Revisiting the Peacemakers Part 4
Rethinking the Ace in the Hole
By Dennis Adler
There are three ways to do things; the right way, the wrong way, and the way you have to do them, right or wrong. From my standpoint, the Umarex Legends Ace in the Hole was a mistake, although it has continued to sell well within the market it appeals to. This is divided between fans of the Sylvester Stalone Expendables films, and Cowboy shooters willing to overlook the modern alterations to the SAA movie gun, the fanning hammer, faux ported barrel and drop-in plastic front sight (added by Umarex so the guns could actually be aimed). The Ace is an oddity, but the bottom line is that for a short barrel pellet pistol, it shoots darn well!
Making things right…almost
What the Ace needed was a different hammer and barrel. We’ve got one out of two issues corrected now, plus a choice of finishes, including the example shown here, an all nickel model with correct Colt-style hammer. The 3-1/2 inch barrel is still burdened with the faux porting and drop-in front sight, but this version, which can be created with the new Pyramyd Air “Airgun Builder” for Peacemakers, leaves us with a far more interesting gun. (I can hear people shaking cans of silver spray paint to make the plastic drop-in front sight less obvious…)
To build this combo you don’t use the “Ace in the Hole” selection, but rather go to the Nickel Peacemaker (pellet models) builder and select all nickel parts, nickel 3.5 inch barrel, and your choice of grips. I went with the ivory medallion. (If you don’t like the medallion, plain white grips are still offered if you scroll through the regular Peacemaker menu.) This is what your order page should look like.
Every gun you design can also be saved and shared, (at the top of the section at the right that ends with Order my Build), so you can download and review different combinations before actually placing an order.
Within the “Ace in the Hole” menu are a variety of combinations and barrel lengths, so you can create some interesting looking guns all based around a weathered frame. The only way to start with a weathered frame, however, is with the Ace model. This particular “Airgun Builder” is going to be updated as soon as 5-1/2 inch weathered barrels become available, to create guns like the example below, which I have named “The Duelist” (or “Dualist” because it is two colors) combining weathered and nickel parts. Presently, you can already build this same color combination using a 7-1/2 inch barrel, which is a pretty good looking sixgun, and not unlike a few that came out of Colt’s with blued frames and nickel cylinders. Pietta also make a .45 Colt model in this same combination, so it is pretty well established.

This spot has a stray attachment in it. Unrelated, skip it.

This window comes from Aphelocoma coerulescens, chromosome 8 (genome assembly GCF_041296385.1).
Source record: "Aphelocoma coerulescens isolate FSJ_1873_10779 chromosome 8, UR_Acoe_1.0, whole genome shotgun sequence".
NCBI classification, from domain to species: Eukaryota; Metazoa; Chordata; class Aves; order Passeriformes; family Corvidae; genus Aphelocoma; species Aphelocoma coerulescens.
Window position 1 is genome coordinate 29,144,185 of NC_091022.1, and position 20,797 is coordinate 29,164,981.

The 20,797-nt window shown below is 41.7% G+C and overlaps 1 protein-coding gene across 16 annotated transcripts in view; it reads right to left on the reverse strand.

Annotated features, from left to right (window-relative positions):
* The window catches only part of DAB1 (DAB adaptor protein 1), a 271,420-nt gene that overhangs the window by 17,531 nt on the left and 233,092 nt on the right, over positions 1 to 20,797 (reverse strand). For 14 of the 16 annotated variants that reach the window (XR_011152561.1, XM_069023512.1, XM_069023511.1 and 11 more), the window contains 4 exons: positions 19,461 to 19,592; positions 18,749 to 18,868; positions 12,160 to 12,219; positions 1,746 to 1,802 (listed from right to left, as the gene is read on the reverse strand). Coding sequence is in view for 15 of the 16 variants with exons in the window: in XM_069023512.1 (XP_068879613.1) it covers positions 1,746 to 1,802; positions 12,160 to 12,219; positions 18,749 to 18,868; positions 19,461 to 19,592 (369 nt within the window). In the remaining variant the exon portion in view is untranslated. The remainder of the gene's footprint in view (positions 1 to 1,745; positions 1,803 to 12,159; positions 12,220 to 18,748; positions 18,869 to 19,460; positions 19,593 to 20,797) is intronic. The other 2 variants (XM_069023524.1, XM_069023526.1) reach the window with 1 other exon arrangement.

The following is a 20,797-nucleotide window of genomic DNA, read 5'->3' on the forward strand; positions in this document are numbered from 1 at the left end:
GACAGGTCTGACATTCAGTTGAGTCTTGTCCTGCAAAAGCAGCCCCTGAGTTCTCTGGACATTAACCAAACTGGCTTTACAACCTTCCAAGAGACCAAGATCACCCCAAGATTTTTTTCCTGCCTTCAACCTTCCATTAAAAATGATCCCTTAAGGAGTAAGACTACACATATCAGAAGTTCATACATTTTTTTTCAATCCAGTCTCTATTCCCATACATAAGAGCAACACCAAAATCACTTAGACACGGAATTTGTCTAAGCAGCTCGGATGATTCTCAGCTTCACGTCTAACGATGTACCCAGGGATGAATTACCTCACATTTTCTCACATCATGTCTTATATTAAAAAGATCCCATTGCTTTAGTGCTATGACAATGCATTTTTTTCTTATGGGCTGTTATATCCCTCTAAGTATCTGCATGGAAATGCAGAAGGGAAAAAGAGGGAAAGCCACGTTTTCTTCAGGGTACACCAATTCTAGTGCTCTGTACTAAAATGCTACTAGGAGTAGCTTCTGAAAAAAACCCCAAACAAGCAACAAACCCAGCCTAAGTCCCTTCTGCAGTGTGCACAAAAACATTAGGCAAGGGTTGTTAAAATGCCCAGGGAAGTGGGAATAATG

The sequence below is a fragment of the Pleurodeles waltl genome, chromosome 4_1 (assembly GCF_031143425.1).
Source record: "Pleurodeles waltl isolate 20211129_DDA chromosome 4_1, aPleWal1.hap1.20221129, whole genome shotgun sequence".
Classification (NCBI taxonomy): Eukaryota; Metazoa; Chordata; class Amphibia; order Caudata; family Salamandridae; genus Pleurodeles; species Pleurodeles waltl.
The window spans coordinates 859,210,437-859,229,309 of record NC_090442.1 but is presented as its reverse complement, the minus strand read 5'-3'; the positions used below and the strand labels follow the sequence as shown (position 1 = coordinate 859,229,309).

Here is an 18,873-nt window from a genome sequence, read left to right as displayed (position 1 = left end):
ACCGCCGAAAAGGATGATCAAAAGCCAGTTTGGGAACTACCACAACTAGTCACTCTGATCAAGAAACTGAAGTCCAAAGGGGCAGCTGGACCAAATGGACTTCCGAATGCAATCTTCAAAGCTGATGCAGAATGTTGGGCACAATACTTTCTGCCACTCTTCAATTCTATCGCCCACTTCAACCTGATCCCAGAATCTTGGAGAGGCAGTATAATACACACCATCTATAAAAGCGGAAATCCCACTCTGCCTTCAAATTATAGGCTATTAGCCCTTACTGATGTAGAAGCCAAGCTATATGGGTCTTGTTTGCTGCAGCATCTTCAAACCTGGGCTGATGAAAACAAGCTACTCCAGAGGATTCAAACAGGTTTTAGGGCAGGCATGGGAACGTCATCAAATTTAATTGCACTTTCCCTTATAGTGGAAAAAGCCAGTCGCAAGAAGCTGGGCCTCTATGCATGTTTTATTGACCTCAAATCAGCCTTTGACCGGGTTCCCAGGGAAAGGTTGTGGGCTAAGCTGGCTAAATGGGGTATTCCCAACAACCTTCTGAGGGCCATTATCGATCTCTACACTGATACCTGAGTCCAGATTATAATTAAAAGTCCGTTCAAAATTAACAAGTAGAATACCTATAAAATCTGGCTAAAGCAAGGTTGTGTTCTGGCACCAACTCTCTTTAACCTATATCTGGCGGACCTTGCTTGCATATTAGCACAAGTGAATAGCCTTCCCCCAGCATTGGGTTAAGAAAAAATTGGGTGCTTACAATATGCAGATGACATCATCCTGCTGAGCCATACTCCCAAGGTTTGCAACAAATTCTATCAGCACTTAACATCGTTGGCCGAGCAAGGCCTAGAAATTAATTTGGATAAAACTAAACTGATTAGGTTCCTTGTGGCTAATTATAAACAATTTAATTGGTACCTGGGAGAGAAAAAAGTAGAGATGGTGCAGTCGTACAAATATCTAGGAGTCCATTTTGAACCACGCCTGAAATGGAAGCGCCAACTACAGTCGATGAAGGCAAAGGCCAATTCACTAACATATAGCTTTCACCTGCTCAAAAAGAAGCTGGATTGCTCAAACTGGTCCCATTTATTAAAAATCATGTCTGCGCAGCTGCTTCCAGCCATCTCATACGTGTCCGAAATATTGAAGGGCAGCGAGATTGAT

Wednesday, I’m going to put the all nickel 3-1/2 inch model to the test since its handling will be far more traditional than the test I did a couple of years back with the Ace in the Hole, and Friday I reveal the rest of my personal favorite combinations.
Win the Nickel 3-1/2 inch model by answering these 10 questions
Between now and this Thursday night the first person to answer all of the following questions correctly will win my all nickel 3-1/2 inch Peacemaker! Just post your answers in today’s article’s comments section by 11:59 PM Thursday. The first person to get them all correct (or has the most correct answers) will win the gun. You will find most of the answers to these questions in my previous Airgun Experience Peacemaker articles; so time to go back read them again.
Who designed the Colt Peacemaker?
In what year was the first patent for the Peacemaker (Single Action Army) granted?
In what year did Colt’s build its first Sheriff’s Model without an ejector?
What was the barrel length on that first Sheriff’s Model?
In what year was the Transverse Cylinder Latch design introduced on the Peacemaker?
We know the first caliber for the Peacemaker was .45 Colt. What was the second caliber introduced in 1875?
The first Limited Edition John Wayne Shootist CO2 model (blued and hand engraved gun with presentation box) was based on the guns Wayne used in his last film, The Shootist. Who built those engraved .45 Colts for John Wayne? Here’s a hint, it wasn’t Colt!
In what year did Colt’s introduce 4-3/4 and 5-1/2 inch barrels?
When did Colt suspend manufacturing of the Peacemaker?
When did Colt reintroduce the Peacemaker?